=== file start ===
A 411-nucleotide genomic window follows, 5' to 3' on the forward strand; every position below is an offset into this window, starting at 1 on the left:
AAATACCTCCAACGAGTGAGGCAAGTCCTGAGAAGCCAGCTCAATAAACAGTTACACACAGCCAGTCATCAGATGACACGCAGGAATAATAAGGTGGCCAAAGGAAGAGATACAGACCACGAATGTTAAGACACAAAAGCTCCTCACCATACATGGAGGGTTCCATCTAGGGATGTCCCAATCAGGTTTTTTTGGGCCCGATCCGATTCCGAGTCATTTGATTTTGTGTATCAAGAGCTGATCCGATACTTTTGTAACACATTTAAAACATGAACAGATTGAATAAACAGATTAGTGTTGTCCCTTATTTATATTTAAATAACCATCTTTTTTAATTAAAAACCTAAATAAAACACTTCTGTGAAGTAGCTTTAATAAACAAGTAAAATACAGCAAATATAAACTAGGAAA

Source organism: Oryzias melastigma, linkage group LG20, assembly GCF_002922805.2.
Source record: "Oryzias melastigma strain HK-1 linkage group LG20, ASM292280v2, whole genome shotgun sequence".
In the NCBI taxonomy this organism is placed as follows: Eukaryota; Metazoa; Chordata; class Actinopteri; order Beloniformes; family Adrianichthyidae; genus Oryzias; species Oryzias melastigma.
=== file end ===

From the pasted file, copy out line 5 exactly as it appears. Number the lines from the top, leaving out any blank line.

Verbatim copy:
In the NCBI taxonomy this organism is placed as follows: Eukaryota; Metazoa; Chordata; class Actinopteri; order Beloniformes; family Adrianichthyidae; genus Oryzias; species Oryzias melastigma.